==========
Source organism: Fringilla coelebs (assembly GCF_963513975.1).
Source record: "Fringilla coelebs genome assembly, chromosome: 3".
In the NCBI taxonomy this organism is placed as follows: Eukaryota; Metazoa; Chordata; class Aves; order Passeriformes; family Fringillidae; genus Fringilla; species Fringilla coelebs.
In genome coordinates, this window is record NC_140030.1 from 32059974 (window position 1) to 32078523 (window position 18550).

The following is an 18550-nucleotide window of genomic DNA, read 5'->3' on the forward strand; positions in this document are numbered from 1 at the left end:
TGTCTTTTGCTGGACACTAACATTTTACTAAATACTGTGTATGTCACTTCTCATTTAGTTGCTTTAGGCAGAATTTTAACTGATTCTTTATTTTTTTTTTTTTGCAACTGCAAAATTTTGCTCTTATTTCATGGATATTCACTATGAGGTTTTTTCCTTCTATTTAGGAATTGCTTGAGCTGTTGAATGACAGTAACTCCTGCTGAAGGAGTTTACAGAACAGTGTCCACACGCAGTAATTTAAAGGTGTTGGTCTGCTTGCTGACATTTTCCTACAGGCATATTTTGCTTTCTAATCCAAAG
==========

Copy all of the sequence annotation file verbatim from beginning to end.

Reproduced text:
Source organism: Fringilla coelebs (assembly GCF_963513975.1).
Source record: "Fringilla coelebs genome assembly, chromosome: 3".
In the NCBI taxonomy this organism is placed as follows: Eukaryota; Metazoa; Chordata; class Aves; order Passeriformes; family Fringillidae; genus Fringilla; species Fringilla coelebs.
In genome coordinates, this window is record NC_140030.1 from 32059974 (window position 1) to 32078523 (window position 18550).

The following is an 18550-nucleotide window of genomic DNA, read 5'->3' on the forward strand; positions in this document are numbered from 1 at the left end:
TGTCTTTTGCTGGACACTAACATTTTACTAAATACTGTGTATGTCACTTCTCATTTAGTTGCTTTAGGCAGAATTTTAACTGATTCTTTATTTTTTTTTTTTTGCAACTGCAAAATTTTGCTCTTATTTCATGGATATTCACTATGAGGTTTTTTCCTTCTATTTAGGAATTGCTTGAGCTGTTGAATGACAGTAACTCCTGCTGAAGGAGTTTACAGAACAGTGTCCACACGCAGTAATTTAAAGGTGTTGGTCTGCTTGCTGACATTTTCCTACAGGCATATTTTGCTTTCTAATCCAAAG